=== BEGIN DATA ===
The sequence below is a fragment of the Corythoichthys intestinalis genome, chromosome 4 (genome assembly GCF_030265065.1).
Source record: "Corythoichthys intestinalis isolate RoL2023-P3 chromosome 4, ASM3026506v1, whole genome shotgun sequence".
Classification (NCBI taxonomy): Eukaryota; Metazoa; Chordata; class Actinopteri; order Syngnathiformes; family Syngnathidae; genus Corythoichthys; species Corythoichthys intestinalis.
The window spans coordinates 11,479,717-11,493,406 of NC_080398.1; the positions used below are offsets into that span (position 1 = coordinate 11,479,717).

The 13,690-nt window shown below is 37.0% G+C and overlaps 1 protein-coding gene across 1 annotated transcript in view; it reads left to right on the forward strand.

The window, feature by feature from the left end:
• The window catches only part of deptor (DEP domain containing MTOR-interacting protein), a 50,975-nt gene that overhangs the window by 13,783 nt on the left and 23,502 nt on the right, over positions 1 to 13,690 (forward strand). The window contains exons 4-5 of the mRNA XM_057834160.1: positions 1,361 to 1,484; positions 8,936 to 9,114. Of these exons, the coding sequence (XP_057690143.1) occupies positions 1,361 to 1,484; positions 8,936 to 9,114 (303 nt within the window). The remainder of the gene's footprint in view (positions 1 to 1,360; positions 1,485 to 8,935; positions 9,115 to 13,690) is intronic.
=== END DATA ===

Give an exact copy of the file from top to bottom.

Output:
The sequence below is a fragment of the Corythoichthys intestinalis genome, chromosome 4 (genome assembly GCF_030265065.1).
Source record: "Corythoichthys intestinalis isolate RoL2023-P3 chromosome 4, ASM3026506v1, whole genome shotgun sequence".
Classification (NCBI taxonomy): Eukaryota; Metazoa; Chordata; class Actinopteri; order Syngnathiformes; family Syngnathidae; genus Corythoichthys; species Corythoichthys intestinalis.
The window spans coordinates 11,479,717-11,493,406 of NC_080398.1; the positions used below are offsets into that span (position 1 = coordinate 11,479,717).

The 13,690-nt window shown below is 37.0% G+C and overlaps 1 protein-coding gene across 1 annotated transcript in view; it reads left to right on the forward strand.

The window, feature by feature from the left end:
• The window catches only part of deptor (DEP domain containing MTOR-interacting protein), a 50,975-nt gene that overhangs the window by 13,783 nt on the left and 23,502 nt on the right, over positions 1 to 13,690 (forward strand). The window contains exons 4-5 of the mRNA XM_057834160.1: positions 1,361 to 1,484; positions 8,936 to 9,114. Of these exons, the coding sequence (XP_057690143.1) occupies positions 1,361 to 1,484; positions 8,936 to 9,114 (303 nt within the window). The remainder of the gene's footprint in view (positions 1 to 1,360; positions 1,485 to 8,935; positions 9,115 to 13,690) is intronic.